The industry-led UK Payments Council is to lose its powers following the debacle last year when it had to reverse the planned elimination of cheques in the face of fierce opposition from pensioner groups, small businesses and some politicians.
Paid for by its member banks, the UK Payments Council outlines the strategy for payments in the country and coordinates projects such as the near real-time Faster Payments Service (FPS) which did away with the scandalous three-day clearing wait that used to apply in Britain and was brought about – like the Council itself – after pressure from the Office of Fair Trading. The Council is also involved in the development of the centralised peer-to-peer (P2P) mobile payments platform that is being rolled out for retail bank customers in the UK, which will use VocaLink’s automated clearing house (ACH) infrastructure.
The possible disbanding of the Payments Council is outlined in a consultation paper from the government’s treasury department entitled ‘Setting the Strategy for UK Payments’. Interested parties have until 10 October to respond.
The government is proposing a new body called the Payments Strategy Board (PSB) should replace the Payments Council, although two other options are also on the table, including a reformed Council or a brand new powerful regulator with no industry involvement whatsoever – effectively a body such as the utility regulators that have the power to set fees and control the entirety of the market.
The former PSB strategy is thought to be the clear governmental favourite option. The PSB will still include payment processors and bank industry figures alongside independent non-industry directors, much like the Council does today, but it will report directly to the new Financial Conduct Authority (FCA) when it comes into force as the replacement for the discredited Financial Services Authority (FSA). This will increase the regulatory oversight of the UK payment sector but not by as much as a fully independent ‘of-pay’ utility type regulator would.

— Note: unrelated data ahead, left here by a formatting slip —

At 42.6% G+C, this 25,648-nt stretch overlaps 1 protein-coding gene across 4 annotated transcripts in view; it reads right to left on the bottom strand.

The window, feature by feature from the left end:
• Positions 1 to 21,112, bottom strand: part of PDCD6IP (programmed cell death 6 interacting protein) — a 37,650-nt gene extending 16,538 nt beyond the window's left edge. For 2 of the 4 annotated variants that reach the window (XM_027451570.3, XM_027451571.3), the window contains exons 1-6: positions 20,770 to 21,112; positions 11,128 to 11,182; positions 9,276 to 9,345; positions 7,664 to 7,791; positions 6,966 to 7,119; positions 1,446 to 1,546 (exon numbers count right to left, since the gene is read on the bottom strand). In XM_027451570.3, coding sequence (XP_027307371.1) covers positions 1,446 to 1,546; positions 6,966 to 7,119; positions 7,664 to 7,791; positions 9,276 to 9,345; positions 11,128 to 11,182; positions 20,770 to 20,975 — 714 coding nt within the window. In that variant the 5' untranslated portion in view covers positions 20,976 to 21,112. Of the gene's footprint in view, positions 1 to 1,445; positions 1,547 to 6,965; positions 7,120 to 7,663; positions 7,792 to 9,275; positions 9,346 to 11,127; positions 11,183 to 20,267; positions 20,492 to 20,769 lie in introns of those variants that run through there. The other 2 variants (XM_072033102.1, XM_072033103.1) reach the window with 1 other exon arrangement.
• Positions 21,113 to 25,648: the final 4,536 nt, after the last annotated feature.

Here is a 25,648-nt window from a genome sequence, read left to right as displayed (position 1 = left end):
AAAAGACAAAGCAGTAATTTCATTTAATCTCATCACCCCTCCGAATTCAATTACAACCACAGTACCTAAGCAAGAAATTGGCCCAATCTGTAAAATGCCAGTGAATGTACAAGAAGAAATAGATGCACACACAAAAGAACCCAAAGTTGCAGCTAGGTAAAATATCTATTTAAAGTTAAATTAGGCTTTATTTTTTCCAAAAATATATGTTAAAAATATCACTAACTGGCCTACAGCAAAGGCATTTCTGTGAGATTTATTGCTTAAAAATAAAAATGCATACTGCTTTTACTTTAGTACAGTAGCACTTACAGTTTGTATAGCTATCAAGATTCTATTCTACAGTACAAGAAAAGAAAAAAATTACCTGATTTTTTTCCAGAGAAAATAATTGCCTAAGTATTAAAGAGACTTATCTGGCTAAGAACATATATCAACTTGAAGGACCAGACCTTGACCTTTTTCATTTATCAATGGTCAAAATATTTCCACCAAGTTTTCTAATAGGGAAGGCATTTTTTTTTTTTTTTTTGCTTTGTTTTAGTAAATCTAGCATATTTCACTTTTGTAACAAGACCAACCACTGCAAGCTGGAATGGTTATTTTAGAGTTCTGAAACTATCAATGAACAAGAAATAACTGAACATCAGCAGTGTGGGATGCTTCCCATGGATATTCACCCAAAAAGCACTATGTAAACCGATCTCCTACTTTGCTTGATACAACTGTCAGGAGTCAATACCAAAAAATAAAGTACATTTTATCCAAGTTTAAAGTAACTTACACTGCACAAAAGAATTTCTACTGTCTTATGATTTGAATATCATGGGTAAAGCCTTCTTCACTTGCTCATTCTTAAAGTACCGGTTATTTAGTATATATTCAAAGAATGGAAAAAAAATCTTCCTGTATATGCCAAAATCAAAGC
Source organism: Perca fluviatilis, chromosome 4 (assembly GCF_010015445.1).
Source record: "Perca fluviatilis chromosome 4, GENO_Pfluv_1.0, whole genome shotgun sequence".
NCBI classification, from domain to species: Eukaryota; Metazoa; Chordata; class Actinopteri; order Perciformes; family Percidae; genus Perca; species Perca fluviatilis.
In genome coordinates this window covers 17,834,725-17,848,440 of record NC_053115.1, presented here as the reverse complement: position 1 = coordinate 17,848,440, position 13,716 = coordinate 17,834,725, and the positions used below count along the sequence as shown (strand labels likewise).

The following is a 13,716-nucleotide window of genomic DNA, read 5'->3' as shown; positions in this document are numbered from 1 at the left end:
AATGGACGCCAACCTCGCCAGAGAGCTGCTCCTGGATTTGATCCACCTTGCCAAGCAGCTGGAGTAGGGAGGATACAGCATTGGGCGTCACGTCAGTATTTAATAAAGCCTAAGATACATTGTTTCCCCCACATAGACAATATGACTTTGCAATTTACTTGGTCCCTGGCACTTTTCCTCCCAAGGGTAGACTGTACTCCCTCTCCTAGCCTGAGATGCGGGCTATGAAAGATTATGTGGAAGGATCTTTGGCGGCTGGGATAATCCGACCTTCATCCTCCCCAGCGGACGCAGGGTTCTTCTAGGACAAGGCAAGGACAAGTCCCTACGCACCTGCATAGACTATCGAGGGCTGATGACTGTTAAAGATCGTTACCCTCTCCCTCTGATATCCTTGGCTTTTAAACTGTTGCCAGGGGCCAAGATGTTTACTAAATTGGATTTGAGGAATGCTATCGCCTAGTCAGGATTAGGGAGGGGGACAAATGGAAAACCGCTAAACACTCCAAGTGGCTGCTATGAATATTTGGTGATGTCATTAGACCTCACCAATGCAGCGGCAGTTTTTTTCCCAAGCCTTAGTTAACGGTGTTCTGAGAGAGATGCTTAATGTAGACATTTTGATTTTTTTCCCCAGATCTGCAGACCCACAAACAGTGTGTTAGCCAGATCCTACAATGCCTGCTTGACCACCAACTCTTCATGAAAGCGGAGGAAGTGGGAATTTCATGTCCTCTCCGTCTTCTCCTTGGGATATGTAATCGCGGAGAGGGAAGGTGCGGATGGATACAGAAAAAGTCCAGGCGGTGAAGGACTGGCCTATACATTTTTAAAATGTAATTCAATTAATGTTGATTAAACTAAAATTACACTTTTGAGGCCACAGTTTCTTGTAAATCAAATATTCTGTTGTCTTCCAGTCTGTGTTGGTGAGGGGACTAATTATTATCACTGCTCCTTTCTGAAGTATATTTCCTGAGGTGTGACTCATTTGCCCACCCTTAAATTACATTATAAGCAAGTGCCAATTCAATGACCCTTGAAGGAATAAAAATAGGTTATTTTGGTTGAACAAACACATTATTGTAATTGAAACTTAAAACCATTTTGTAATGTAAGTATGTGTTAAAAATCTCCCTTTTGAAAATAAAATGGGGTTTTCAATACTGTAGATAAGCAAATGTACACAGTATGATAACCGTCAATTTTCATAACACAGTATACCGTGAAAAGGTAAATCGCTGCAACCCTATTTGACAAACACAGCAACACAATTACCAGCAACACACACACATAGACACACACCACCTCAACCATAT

According to Mark Hoban, Financial Secretary to the Treasury, the reform is necessary because: "We need a payments system that responds to the needs of customers and is not just run for the banks. The package of measures is another step by the UK government to make sure that the financial sector provides an effective and competitive service to the real economy."
The chief executive of the Payments Council, Adrian Kamellard, welcomed the consultation but argued that measures have already been introduced to improve the running of the organisation after the cheque debacle, stating that "whatever the consultation outcome, the Payments Council is uniquely placed to listen and respond to the needs of customers and businesses who rely on payments in their everyday lives."
The treasury consultation argues that the proposed reforms would deliver a "fresh start", making the payments sector in the UK more responsive to end user demands and improving transparency in the wake of the cheque replacement furore. Banks would still, however, effectively be in charge of the segment.
This is not necessarily a bad thing as for all its faults the Payments Council did ensure that any new UK payments initiatives were introduced en masse and innovative new payment infrastructures, such as the mobile P2P platform, are at last beginning to come through. There are certainly other sectors of the UK financial services scene that are more deserving of reform than this one. The UK has a modern, functioning payments landscape that has received considerable investment over recent years so moving the chairs around on the oversight of the sector does not seem such a crucial reform as reining in the investment banks. Change of one sort or another is coming, however, and you can expect to see the PSB rubberstamped at the end of the consultation in October 2012.